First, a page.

Board Game Review: Tiny Epic Quest

no longer a standard generic coloured wooden meeple, but now an adventurer with a purpose, an identity and a spade…

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Tiny Epic Quest is another in the line of Tiny Epic games, the likes of which we’ve reviewed previously when we took a look at the very cool (but unnecessarily small) Tiny Epic Galaxies. In Tiny Epic Quest you and up to three others take on a mystical land full of goblins, temples and awesome items for your meeples to pick up and use.

Yeah, pick up. I’ll come to it later, but it’s well worth sticking around for.

The game is divided up into day and night, giving two distinct sets of things to do throughout the game. In the day the players can move around, using the movement cards to decide if to travel by horse, ship, on foot or another of the provided methods. Each method grants different movements; going by raft means you can move vertically down a river, while going by ship lets you travel from one edge of the board to any other. There’s a twist here though which is pretty common in the Tiny Epic games – when one player triggers a movement, other players can choose to follow it as well. As such, manoeuvring your little dudes to the right spot can be a carefully thought out and occasionally risky business. You might arrive at your targeted temple ready to go looting at night, but you might also be stranded by a slightly pissed off goblin, ready to attack you the moment the sun goes down.

The action arrives when everyone has done their movements and night rocks up. At night time you get to learn spells, explore temples and fight goblins, all of which use dice rolls to determine how successful you are. The most interesting activity here is the idea of exploring a temple, which takes quite a bit of effort and luck to do quickly, but completing it will grant you an item from the set of treasure items which may well give you a handy extra ability. Complete two specific temples in the right order (as outlined on your player track) and you’ll earn a legendary item, a more spectacular bit of kit which will grant you extra attack, defence or magical abilities depending on which one you end up with. Whichever item you end up with, it doesn’t stop at a card you plonk in front of you. This time, we have the slightly oddly named but incredibly cool ITEMeeples.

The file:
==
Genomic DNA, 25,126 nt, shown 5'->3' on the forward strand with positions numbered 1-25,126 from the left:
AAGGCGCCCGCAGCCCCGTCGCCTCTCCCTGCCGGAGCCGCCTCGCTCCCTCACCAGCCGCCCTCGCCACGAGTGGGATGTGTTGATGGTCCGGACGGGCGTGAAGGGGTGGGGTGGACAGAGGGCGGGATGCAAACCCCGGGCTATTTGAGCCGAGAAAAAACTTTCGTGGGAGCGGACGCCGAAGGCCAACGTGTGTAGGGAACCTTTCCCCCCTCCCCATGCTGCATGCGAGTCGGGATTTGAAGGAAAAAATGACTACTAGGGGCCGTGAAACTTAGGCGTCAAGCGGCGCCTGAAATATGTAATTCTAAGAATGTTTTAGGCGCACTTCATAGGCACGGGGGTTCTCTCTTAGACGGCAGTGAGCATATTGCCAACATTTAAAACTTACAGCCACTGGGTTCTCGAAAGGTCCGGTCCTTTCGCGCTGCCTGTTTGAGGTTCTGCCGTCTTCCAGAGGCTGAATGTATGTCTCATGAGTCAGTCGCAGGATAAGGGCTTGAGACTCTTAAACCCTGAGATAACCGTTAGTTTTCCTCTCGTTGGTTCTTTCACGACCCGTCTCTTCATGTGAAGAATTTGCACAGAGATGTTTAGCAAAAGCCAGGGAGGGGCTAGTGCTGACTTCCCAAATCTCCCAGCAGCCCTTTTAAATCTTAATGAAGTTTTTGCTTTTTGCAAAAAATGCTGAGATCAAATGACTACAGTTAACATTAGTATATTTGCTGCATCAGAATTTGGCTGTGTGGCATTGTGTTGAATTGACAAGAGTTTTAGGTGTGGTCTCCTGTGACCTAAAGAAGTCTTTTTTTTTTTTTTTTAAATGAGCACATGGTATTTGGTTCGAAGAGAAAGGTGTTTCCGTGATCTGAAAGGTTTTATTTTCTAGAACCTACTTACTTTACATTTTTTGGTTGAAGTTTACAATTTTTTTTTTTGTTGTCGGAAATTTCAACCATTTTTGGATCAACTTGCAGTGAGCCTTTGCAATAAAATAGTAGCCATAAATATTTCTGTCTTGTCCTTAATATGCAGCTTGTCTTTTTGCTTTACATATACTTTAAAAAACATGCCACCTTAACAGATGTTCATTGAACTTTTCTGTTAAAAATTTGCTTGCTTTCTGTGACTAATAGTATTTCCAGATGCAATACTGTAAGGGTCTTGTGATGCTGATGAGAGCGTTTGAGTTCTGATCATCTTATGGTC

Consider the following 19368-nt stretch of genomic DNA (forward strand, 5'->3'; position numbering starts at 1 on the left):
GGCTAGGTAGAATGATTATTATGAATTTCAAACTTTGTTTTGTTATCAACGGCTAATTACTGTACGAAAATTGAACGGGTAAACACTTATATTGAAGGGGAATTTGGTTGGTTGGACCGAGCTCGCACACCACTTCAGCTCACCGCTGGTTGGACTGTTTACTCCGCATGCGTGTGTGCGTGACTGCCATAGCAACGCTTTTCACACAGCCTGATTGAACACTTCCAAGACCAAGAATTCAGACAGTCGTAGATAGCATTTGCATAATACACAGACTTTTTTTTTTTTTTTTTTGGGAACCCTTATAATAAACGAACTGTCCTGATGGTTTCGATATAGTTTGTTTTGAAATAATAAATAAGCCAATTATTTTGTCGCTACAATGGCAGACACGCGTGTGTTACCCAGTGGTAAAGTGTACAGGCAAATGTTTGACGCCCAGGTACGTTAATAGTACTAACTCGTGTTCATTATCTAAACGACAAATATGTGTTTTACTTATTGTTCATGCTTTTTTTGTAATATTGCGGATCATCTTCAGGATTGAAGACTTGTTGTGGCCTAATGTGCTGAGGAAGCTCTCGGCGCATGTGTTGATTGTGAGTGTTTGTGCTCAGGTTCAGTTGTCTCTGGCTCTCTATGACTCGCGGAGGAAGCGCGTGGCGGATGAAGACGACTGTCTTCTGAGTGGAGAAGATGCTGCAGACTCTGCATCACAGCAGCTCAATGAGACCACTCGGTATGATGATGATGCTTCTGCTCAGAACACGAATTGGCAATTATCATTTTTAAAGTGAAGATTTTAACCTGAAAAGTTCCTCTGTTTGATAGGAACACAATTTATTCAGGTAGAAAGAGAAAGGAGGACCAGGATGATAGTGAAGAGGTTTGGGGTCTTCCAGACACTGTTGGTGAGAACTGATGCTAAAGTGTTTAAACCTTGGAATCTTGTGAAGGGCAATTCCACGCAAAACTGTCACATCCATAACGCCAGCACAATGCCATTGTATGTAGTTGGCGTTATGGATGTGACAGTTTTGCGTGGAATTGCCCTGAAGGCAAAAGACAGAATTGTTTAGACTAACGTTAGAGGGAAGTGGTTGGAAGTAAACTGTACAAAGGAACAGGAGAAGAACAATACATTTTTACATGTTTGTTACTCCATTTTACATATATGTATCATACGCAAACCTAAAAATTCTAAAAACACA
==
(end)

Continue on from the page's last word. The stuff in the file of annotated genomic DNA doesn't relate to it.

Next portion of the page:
These meeples come with little holes on their hands, holes that can grab hold of swords, bows and arrows, shields and, in true goblin-slaying-explorer fashion, panpipes. As such your character takes on a whole new identity, no longer a standard generic coloured wooden meeple, but now an adventurer with a purpose, an identity and a spade. It makes the story telling aspect of the game stronger, something that without these neat extras might’ve fallen a little flat by itself. It lets you set yourself up as a temple raider, a goblin hunter or a budding magician, building your route to victory with the aid of these cool little toys that may well end up being unique every time you play. It’s only a small twist, and one that could’ve easily been replicated with simple inventory cards, but it’s so much more fun to play with them that it’s impossible to imagine the game without them.

Eventually 5 turns will be up, and the game will be over. Your epic quest is at an end, and all that’s left is to total up how many goblins you’ve smacked, how many legendary items and completed quests you’ve managed to grab hold of, and how much magic you’ve built up. Using a points grid each player will be given a score, and the highest score wins. The town is saved for now (although a few things have been nicked along the way) and is ready for the next band of adventurers to step up and try their luck on a whole new town layout.

So with a couple of other players Tiny Epic Quest is great fun. There’s not a huge amount of interaction or fighting between players, but it’s more fun to go through it with some company as opposed to playing solo. There is, incidentally, a fully functional single player adaptation in the rules, but having tried it I found it a bit dry, and certainly wasn’t as much fun as having others around to annoy when you grab that quest just before them, or snatch the lamp away just as someone else was heading for it. This is a good, fun game to have on standby, and even if you feel like you’ve had your fill of Tiny Epic games you’ll want to try out the ITEMeeples. Those alone are almost worth the entrance fee.

 
 

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